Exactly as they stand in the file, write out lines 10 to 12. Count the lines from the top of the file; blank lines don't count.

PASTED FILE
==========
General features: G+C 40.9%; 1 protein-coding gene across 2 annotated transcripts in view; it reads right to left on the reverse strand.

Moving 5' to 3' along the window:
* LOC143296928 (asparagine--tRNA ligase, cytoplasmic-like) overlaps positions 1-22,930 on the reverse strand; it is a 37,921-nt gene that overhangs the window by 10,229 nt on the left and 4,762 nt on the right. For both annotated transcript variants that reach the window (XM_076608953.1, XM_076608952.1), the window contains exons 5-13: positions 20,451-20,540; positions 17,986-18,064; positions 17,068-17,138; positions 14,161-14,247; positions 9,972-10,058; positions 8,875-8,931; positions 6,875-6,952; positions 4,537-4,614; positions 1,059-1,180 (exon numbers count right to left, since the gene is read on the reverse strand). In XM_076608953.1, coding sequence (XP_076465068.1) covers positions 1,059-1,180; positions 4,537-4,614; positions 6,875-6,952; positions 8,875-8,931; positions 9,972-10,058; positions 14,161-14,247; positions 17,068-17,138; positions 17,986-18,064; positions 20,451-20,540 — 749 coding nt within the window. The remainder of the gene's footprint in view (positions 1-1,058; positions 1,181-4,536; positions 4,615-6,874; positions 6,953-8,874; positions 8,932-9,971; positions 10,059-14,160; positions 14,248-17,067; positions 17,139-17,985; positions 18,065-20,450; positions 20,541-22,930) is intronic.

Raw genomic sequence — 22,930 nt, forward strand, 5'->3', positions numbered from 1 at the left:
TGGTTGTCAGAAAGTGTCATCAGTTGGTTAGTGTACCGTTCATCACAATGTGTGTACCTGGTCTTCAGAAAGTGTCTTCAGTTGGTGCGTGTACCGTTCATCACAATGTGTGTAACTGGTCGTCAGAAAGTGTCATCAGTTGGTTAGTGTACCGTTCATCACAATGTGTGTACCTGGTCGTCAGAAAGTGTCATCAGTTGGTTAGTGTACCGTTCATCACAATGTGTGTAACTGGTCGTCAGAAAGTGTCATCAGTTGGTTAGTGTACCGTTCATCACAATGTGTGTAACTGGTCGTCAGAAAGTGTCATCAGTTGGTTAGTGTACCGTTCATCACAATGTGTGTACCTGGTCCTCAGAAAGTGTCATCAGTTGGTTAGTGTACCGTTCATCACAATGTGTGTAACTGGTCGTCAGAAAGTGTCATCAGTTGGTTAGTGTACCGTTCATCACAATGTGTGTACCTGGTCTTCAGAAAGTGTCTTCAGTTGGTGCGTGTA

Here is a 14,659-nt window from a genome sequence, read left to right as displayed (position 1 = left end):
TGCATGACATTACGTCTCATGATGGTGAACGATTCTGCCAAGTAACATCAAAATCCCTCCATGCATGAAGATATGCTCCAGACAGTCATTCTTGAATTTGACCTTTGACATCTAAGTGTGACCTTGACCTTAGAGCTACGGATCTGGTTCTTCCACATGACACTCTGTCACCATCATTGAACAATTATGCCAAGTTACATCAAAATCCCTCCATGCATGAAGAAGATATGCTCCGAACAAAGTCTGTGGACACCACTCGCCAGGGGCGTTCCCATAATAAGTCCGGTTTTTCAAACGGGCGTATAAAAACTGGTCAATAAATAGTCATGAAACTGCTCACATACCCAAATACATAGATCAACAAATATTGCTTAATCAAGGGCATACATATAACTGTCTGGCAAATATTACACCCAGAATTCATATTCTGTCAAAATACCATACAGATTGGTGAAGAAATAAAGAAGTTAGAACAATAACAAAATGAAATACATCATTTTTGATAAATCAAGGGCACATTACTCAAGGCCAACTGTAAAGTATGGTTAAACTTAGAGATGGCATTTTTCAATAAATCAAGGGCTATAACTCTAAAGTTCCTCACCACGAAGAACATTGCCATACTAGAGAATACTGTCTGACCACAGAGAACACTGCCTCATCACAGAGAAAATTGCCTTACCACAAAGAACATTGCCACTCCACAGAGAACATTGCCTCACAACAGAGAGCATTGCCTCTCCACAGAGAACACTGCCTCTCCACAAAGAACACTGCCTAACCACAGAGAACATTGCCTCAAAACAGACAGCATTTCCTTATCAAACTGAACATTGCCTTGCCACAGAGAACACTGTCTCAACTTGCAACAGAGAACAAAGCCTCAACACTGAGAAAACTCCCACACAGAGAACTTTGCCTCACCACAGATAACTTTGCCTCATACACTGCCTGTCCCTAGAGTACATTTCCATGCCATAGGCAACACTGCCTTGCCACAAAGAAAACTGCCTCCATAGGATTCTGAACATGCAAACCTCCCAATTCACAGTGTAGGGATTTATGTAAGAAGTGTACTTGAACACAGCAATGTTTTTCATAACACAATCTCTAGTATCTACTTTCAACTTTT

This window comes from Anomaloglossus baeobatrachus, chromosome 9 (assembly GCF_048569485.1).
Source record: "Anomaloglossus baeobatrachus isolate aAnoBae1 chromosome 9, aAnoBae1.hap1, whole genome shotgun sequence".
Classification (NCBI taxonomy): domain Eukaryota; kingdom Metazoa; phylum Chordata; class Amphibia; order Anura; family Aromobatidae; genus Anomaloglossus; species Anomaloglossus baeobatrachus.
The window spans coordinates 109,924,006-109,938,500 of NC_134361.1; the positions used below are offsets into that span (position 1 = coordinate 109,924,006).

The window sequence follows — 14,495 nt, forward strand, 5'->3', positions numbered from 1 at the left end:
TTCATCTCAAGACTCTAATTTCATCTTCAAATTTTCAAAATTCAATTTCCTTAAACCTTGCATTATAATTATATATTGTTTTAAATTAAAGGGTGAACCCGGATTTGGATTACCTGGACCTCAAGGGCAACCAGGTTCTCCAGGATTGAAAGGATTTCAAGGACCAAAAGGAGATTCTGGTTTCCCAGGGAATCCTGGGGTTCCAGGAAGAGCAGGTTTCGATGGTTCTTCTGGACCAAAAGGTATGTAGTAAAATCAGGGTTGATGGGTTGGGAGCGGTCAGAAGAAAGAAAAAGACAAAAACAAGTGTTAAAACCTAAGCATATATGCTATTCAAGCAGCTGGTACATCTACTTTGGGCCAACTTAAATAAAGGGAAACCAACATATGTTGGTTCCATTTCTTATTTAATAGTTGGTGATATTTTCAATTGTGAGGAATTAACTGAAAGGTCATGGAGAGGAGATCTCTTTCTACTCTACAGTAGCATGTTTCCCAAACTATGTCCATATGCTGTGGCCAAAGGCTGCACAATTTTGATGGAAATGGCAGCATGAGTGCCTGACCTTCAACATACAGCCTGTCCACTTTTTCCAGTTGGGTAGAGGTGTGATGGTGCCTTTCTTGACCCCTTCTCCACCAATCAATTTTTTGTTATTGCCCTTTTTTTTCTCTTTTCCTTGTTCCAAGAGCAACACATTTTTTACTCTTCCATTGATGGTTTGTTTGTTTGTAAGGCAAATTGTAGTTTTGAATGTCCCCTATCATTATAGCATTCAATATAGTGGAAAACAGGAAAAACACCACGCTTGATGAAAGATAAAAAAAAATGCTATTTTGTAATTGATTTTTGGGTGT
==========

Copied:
Classification (NCBI taxonomy): domain Eukaryota; kingdom Metazoa; phylum Chordata; class Amphibia; order Anura; family Aromobatidae; genus Anomaloglossus; species Anomaloglossus baeobatrachus.
The window spans coordinates 109,924,006-109,938,500 of NC_134361.1; the positions used below are offsets into that span (position 1 = coordinate 109,924,006).

The window sequence follows — 14,495 nt, forward strand, 5'->3', positions numbered from 1 at the left end: